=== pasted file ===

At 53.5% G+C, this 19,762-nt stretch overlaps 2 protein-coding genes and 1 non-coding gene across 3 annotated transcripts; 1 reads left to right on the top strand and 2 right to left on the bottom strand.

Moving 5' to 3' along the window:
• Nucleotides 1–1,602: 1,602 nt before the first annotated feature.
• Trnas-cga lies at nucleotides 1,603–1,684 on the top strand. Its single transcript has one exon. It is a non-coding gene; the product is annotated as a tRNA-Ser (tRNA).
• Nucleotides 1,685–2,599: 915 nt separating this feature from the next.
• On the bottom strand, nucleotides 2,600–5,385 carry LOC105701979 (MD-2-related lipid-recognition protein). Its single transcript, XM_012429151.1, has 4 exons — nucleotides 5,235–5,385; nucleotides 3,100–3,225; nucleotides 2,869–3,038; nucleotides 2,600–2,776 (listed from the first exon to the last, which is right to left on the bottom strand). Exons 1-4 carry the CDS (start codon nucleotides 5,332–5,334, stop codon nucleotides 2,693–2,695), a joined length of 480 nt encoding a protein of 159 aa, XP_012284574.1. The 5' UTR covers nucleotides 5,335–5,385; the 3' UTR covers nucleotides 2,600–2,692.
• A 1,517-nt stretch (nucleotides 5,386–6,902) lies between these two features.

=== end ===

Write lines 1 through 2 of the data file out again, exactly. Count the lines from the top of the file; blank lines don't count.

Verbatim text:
At 53.5% G+C, this 19,762-nt stretch overlaps 2 protein-coding genes and 1 non-coding gene across 3 annotated transcripts; 1 reads left to right on the top strand and 2 right to left on the bottom strand.

Moving 5' to 3' along the window: